En réponse à Andreas Johansson :

>It may be noted that some modern dialects, including literary Taxte, persist
>in using the singular form of nouns with cardinals. I dread to see the
>anadewism for this one ...

Welsh, Finnish, Turkish, Arabic with numbers above ten, Dutch with
measurement units and a few common words (like "bier" or "koffie". The
Netherlands do have a pub culture ;)))) ), German I think in the same way
as Dutch, IIRC some Slavic and/or Baltic languages do that too (Polish?),

In other words, it's a pretty common pattern to have singular nouns when
explicitly counted. After all, why specify some as vague as "plural" when
you already know exactly how many of the things you're talking about? :)))

Needless to say, Maggel doesn't do that. It would be too easy ;))) . In
Maggel, the noun agrees in number with the number in front of it (singular
for one, dual for two, definite plural for the rest). But if the number is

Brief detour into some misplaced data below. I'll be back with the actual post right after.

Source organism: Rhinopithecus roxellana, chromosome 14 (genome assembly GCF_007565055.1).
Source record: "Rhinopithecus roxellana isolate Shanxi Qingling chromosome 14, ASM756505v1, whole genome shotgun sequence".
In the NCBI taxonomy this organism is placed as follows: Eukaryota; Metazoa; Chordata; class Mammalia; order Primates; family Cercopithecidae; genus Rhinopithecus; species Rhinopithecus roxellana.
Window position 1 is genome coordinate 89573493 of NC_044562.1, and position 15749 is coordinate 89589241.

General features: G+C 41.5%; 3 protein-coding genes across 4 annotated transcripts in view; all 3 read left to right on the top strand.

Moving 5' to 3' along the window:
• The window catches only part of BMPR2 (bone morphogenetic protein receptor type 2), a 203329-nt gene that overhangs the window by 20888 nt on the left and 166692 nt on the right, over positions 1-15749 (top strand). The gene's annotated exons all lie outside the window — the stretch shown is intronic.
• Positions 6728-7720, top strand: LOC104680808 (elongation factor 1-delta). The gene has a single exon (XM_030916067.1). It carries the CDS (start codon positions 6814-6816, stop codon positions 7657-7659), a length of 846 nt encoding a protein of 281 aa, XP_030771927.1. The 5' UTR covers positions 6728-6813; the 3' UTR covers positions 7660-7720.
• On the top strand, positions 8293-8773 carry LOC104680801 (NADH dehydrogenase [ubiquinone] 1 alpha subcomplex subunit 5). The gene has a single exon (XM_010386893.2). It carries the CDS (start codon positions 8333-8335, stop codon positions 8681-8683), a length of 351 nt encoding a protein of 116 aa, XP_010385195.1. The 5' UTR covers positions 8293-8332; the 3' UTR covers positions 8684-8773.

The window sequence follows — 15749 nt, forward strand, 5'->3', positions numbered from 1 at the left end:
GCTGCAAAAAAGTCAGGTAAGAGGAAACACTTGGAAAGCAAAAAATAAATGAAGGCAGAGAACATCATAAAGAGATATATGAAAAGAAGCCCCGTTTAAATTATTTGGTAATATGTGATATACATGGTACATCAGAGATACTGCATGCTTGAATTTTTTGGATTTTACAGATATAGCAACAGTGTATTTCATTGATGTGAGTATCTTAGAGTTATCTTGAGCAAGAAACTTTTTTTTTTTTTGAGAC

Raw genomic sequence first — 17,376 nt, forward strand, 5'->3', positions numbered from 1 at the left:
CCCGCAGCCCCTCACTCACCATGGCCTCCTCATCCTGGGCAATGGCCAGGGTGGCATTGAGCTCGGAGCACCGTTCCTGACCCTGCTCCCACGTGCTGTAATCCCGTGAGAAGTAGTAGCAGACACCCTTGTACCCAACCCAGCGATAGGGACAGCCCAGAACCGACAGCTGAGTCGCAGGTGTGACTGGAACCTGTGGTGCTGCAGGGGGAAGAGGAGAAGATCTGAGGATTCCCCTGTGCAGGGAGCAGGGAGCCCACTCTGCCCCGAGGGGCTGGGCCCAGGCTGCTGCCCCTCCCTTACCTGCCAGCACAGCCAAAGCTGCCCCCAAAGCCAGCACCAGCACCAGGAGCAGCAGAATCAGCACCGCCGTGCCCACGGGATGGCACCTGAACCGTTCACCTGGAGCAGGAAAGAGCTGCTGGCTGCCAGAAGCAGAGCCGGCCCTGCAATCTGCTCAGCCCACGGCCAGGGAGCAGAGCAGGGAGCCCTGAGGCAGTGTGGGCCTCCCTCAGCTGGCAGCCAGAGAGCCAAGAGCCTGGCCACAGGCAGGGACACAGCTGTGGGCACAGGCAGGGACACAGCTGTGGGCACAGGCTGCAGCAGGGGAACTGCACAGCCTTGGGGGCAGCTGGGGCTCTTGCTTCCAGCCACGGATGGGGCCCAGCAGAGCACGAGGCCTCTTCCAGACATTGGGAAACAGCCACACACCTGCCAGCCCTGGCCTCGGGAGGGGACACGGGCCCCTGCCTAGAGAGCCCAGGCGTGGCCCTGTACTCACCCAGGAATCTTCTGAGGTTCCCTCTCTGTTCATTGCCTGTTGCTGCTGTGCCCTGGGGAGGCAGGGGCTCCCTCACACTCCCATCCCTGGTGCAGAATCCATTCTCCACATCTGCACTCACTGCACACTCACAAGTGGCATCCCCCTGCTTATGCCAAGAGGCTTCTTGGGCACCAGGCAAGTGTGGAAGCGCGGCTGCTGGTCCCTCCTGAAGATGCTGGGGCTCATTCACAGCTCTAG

composite, only the first (and always smallest, usually the unit) part
appears in front of the noun. So when the number is 21 for instance, the
noun agrees in the singular number (as in |a ghho a rin tueisbfiba aineh|:
21 beautiful women - women is |rin| here, i.e. in singular form -. Note
that it's pronounced [@'Co: @'r\E~ 'DeZvIv a~'deI]). Also, the noun must
always be preceeded with the article and in complement form when it has one.

And things get even stranger when we use numbers like "8000" or "million"
which are actually nouns. The counted noun is then a nominal complement
introduced by the preposition |f|: "at" with article, and must be in the
plural *indefinite* (although the plural indefinite usually means that the
actual amount is unknown).

Hehe, why should we do simple things when we can do complicated ones? ;))))

Christophe Grandsire.

You need a straight mind to invent a twisted conlang.